American Hostages in Tehran
$7 Billion for 52 hostages seemed a bit steep.

December 28, 1980 – “I Don’t Think You Pay Ransom For People Who’ve Been Kidnapped By Barbarians” – President-Elect Reagan

American Hostages in Tehran

$7 Billion for 52 hostages seemed a bit steep.

December 28, 1980 – CBS Radio Hourly News – Gordon Skene Sound Collection –

December 28, 1980 – As the hostage drama dragged on for some 421 days, diplomatic efforts were continuing, with three Ambassadors to Algeria reporting back to President Carter on their visit to the 52 captives in Tehran.

While the Carter White House was still holding negotiations in an effort to free the hostages, incoming President-Elect Reagan had a differing take on the matter. While at his ranch in Pacific Palisades, Reagan was asked about the situation and the new ransom figure being offered by the captors. Reagan offered a stiff response; “I don’t think you pay ransom for people who’ve been kidnapped by Barbarians”. Naturally, it didn’t bode well for the Iranian captors, with a new President, poised to take office in less than a month, to have to deal with a President known for his “shoot from the hip” style of negotiations. He didn’t offer an alternative to the situation – it was still a few weeks off before taking office.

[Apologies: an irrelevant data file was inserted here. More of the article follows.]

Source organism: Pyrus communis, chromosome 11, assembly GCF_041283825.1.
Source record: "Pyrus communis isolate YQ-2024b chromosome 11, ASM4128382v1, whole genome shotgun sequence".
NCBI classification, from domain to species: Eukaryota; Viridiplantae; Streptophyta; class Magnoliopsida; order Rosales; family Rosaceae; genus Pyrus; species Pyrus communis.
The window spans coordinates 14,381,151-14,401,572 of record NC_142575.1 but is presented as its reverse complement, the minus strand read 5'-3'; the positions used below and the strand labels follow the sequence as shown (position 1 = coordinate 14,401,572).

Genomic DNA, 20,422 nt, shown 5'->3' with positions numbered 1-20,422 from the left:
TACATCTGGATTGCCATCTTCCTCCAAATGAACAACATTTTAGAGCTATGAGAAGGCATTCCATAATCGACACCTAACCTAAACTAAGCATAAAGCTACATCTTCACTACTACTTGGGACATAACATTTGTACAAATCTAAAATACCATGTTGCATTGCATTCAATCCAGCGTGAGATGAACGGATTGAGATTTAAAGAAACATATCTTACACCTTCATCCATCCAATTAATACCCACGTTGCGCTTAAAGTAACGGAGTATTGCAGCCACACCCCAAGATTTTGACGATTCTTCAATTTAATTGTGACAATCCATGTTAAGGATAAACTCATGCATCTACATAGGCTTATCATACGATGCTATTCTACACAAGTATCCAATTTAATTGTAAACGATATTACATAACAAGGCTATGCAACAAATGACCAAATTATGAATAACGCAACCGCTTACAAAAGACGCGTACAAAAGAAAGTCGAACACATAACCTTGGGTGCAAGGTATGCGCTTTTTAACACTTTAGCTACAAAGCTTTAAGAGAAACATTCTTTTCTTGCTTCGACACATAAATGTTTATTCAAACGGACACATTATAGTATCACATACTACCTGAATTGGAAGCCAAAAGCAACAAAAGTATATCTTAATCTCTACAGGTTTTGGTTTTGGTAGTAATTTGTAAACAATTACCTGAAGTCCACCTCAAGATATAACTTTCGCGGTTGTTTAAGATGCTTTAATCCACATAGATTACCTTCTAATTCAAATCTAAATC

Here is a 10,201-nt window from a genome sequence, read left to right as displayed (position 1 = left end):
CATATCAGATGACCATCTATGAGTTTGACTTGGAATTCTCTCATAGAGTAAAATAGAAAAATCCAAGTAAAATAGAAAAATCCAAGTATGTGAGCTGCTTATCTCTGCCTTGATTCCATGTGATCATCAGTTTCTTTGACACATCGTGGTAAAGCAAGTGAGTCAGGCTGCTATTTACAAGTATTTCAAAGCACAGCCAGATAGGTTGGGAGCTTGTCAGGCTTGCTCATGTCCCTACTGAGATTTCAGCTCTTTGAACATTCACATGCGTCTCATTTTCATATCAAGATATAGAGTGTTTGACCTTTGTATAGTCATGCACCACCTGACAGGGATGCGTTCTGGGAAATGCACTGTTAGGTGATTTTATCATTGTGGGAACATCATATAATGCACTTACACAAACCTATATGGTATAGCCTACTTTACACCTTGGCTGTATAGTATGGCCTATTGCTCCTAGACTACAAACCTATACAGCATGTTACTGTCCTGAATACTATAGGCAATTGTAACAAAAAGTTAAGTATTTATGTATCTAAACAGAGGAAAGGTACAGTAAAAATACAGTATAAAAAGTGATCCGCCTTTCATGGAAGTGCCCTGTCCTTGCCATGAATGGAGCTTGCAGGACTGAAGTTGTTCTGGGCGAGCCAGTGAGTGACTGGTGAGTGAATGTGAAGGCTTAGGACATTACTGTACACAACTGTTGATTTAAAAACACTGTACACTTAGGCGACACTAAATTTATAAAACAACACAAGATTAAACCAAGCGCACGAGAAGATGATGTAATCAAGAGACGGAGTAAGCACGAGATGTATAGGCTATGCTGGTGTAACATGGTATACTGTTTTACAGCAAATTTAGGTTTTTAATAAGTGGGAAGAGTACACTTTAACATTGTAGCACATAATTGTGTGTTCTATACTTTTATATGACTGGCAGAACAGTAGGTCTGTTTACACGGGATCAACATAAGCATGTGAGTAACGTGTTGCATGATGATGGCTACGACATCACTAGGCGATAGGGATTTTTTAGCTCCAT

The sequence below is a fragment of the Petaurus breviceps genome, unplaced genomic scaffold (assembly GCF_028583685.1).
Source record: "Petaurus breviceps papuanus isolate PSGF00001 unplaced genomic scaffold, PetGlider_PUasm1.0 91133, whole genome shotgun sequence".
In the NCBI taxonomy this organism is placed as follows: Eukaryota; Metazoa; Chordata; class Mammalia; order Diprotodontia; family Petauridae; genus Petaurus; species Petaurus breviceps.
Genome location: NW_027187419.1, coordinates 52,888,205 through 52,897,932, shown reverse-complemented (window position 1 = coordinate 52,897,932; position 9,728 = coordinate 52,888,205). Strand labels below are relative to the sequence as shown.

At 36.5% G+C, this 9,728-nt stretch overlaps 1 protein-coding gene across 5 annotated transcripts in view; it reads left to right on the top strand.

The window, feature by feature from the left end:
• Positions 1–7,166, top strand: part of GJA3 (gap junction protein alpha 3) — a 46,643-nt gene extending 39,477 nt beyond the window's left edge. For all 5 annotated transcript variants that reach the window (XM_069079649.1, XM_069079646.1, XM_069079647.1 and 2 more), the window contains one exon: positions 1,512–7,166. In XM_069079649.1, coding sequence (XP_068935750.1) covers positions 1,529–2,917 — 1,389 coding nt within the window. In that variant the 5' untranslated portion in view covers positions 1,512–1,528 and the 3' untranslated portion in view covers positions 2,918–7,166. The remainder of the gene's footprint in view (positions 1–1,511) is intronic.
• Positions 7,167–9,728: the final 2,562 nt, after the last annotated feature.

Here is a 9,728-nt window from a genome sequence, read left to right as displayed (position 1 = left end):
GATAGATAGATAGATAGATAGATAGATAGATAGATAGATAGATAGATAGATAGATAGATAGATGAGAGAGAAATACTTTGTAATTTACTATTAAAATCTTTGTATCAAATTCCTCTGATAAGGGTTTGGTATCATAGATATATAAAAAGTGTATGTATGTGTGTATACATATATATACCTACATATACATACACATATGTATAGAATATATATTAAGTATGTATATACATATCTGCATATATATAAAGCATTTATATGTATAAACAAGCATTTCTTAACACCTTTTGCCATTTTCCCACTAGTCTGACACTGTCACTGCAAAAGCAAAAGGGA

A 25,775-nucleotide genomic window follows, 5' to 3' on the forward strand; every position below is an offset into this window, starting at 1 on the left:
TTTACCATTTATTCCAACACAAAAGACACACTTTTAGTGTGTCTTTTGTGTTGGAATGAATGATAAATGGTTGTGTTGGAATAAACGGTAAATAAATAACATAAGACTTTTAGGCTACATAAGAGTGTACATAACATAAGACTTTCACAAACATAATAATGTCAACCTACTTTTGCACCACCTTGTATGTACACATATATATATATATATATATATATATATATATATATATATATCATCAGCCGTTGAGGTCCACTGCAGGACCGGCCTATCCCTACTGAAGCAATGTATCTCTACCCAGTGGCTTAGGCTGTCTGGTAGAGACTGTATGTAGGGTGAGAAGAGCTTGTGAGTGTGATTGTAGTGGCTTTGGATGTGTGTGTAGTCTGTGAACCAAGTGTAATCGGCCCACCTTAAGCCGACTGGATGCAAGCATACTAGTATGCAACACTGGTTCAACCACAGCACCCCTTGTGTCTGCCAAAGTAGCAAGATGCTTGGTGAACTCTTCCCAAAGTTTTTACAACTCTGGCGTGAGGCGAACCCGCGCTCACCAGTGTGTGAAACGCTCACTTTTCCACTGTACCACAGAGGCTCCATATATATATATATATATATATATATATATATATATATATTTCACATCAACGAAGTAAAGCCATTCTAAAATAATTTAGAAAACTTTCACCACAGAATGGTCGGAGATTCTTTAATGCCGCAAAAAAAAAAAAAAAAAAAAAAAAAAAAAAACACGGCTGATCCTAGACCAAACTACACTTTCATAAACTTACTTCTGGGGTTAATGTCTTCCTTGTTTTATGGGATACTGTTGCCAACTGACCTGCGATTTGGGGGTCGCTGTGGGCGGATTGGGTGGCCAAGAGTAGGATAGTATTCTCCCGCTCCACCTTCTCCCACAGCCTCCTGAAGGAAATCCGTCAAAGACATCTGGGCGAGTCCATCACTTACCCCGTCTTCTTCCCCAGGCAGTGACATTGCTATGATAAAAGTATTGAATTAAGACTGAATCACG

The statement however, brought a quick reaction from both Tehran and the families of the 52 American hostages who condemned the wording of the statement as inflammatory and counterproductive. A top aide to Reagan, Edwin Meese told interviewers on the CBS News program Face The Nation, not to expect a better deal with Ronald Reagan than with Jimmy Carter. On NBC’s Meet The Press, National Security Adviser Zbigniew Brzezinksi was asked if he agreed with Reagan’s assertion that the Iranians were kidnappers and criminals. Brzezinski replied the act was completely against all diplomatic norms and that he agreed with the in-coming President.

Meanwhile, President Carter was still in some discomfort following his skiing accident which left him with a broken collar-bone. Doctors said he was not immobilized and would still be able to continue carrying out his duties.

And that’s a small slice of what went on, this December 28, 1980 as reported by CBS Radio‘s Hourly News.






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